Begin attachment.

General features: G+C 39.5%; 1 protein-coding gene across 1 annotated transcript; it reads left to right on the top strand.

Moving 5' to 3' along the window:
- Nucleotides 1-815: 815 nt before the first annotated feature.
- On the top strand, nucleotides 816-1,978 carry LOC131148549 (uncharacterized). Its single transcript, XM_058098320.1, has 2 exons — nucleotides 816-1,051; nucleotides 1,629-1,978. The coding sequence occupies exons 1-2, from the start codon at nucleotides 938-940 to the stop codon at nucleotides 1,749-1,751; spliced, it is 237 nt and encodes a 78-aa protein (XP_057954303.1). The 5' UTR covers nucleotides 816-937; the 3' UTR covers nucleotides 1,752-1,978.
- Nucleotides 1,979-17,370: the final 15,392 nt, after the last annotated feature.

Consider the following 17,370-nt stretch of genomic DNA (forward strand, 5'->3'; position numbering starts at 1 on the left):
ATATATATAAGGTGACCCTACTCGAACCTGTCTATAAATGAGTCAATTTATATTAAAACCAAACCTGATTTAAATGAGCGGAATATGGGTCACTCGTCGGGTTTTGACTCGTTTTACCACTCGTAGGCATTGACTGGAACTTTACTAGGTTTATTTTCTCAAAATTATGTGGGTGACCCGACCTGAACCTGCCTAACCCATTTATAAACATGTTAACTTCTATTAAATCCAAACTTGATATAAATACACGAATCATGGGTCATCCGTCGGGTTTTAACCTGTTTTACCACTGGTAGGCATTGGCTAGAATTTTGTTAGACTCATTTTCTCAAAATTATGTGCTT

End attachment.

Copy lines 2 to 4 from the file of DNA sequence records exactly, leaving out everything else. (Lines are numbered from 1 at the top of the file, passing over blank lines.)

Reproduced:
Moving 5' to 3' along the window:
- Nucleotides 1-815: 815 nt before the first annotated feature.
- On the top strand, nucleotides 816-1,978 carry LOC131148549 (uncharacterized). Its single transcript, XM_058098320.1, has 2 exons — nucleotides 816-1,051; nucleotides 1,629-1,978. The coding sequence occupies exons 1-2, from the start codon at nucleotides 938-940 to the stop codon at nucleotides 1,749-1,751; spliced, it is 237 nt and encodes a 78-aa protein (XP_057954303.1). The 5' UTR covers nucleotides 816-937; the 3' UTR covers nucleotides 1,752-1,978.